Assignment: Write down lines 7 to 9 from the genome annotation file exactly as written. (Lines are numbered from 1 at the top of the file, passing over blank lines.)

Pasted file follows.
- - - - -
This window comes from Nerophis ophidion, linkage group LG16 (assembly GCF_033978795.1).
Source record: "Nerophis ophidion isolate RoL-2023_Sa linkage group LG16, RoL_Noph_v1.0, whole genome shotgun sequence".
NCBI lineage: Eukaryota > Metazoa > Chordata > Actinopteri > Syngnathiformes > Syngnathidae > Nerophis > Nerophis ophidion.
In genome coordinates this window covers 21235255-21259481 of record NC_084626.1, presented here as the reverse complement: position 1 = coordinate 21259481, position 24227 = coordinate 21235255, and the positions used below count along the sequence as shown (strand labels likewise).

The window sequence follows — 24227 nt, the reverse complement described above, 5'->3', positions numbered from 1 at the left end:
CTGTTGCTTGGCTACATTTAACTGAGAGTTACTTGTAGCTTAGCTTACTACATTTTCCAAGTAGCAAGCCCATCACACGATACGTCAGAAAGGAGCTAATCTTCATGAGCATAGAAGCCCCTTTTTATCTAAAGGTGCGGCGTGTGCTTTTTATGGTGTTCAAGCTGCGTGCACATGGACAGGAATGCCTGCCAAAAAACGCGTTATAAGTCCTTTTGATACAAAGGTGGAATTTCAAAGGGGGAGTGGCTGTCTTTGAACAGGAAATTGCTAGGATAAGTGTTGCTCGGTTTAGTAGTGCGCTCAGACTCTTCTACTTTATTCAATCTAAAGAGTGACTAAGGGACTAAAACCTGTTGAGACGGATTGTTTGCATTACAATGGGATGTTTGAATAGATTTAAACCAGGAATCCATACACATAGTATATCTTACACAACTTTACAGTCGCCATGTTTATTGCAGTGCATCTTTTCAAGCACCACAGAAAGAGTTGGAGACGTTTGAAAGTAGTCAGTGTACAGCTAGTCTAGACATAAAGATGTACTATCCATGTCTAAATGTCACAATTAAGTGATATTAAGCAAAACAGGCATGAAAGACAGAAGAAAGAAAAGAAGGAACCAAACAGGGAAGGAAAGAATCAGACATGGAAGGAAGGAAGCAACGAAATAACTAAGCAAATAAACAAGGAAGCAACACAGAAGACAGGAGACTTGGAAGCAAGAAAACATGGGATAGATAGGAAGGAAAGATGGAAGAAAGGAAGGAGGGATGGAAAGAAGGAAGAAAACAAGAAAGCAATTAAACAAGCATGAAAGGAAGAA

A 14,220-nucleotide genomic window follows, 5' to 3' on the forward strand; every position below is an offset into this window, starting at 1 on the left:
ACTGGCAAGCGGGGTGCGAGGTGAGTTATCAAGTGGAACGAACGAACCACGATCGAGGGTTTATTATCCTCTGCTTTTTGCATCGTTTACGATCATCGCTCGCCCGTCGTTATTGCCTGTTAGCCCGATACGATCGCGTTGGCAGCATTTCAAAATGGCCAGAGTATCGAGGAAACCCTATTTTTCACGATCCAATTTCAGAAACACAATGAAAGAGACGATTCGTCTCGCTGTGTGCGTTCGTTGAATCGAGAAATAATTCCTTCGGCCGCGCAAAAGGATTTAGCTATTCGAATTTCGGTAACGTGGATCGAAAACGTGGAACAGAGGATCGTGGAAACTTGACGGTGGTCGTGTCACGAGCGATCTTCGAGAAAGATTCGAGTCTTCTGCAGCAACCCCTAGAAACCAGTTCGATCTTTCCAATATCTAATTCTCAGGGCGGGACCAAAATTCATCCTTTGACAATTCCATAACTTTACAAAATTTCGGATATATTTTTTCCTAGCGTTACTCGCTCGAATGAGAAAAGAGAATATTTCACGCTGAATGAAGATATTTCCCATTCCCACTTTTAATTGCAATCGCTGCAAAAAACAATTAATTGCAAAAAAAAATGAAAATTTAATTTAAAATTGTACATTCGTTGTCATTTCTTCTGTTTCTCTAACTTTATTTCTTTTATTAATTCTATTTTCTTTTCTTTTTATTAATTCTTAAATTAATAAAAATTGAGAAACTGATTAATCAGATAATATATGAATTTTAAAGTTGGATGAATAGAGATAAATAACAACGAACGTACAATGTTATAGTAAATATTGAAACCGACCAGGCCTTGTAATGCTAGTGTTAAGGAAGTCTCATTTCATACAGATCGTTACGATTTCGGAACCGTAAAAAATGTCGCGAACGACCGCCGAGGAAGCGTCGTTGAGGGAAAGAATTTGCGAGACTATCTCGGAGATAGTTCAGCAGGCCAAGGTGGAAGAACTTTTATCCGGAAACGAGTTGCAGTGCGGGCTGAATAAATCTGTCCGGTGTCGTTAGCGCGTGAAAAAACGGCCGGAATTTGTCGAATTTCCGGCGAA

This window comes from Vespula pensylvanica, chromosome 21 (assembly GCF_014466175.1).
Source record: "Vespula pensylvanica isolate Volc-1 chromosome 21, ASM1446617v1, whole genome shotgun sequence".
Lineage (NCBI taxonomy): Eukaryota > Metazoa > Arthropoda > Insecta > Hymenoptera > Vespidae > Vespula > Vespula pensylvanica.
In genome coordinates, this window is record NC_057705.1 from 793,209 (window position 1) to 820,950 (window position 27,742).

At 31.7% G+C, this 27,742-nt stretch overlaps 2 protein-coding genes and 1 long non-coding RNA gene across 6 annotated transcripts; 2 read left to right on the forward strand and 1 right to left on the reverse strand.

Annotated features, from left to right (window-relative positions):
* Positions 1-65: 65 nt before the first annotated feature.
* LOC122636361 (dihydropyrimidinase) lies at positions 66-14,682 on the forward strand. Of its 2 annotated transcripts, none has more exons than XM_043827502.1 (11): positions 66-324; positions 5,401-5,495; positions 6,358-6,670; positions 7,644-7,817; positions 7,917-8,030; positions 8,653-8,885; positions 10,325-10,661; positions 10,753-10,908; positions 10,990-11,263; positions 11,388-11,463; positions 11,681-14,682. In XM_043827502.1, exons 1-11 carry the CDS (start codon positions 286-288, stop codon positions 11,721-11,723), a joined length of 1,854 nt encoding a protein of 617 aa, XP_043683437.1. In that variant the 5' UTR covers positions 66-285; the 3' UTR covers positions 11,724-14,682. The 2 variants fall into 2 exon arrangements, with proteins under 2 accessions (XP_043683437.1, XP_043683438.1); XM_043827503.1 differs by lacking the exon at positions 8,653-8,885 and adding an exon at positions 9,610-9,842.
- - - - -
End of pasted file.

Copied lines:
A 14,220-nucleotide genomic window follows, 5' to 3' on the forward strand; every position below is an offset into this window, starting at 1 on the left:
ACTGGCAAGCGGGGTGCGAGGTGAGTTATCAAGTGGAACGAACGAACCACGATCGAGGGTTTATTATCCTCTGCTTTTTGCATCGTTTACGATCATCGCTCGCCCGTCGTTATTGCCTGTTAGCCCGATACGATCGCGTTGGCAGCATTTCAAAATGGCCAGAGTATCGAGGAAACCCTATTTTTCACGATCCAATTTCAGAAACACAATGAAAGAGACGATTCGTCTCGCTGTGTGCGTTCGTTGAATCGAGAAATAATTCCTTCGGCCGCGCAAAAGGATTTAGCTATTCGAATTTCGGTAACGTGGATCGAAAACGTGGAACAGAGGATCGTGGAAACTTGACGGTGGTCGTGTCACGAGCGATCTTCGAGAAAGATTCGAGTCTTCTGCAGCAACCCCTAGAAACCAGTTCGATCTTTCCAATATCTAATTCTCAGGGCGGGACCAAAATTCATCCTTTGACAATTCCATAACTTTACAAAATTTCGGATATATTTTTTCCTAGCGTTACTCGCTCGAATGAGAAAAGAGAATATTTCACGCTGAATGAAGATATTTCCCATTCCCACTTTTAATTGCAATCGCTGCAAAAAACAATTAATTGCAAAAAAAAATGAAAATTTAATTTAAAATTGTACATTCGTTGTCATTTCTTCTGTTTCTCTAACTTTATTTCTTTTATTAATTCTATTTTCTTTTCTTTTTATTAATTCTTAAATTAATAAAAATTGAGAAACTGATTAATCAGATAATATATGAATTTTAAAGTTGGATGAATAGAGATAAATAACAACGAACGTACAATGTTATAGTAAATATTGAAACCGACCAGGCCTTGTAATGCTAGTGTTAAGGAAGTCTCATTTCATACAGATCGTTACGATTTCGGAACCGTAAAAAATGTCGCGAACGACCGCCGAGGAAGCGTCGTTGAGGGAAAGAATTTGCGAGACTATCTCGGAGATAGTTCAGCAGGCCAAGGTGGAAGAACTTTTATCCGGAAACGAGTTGCAGTGCGGGCTGAATAAATCTGTCCGGTGTCGTTAGCGCGTGAAAAAACGGCCGGAATTTGTCGAATTTCCGGCGAA

This window comes from Vespula pensylvanica, chromosome 21 (assembly GCF_014466175.1).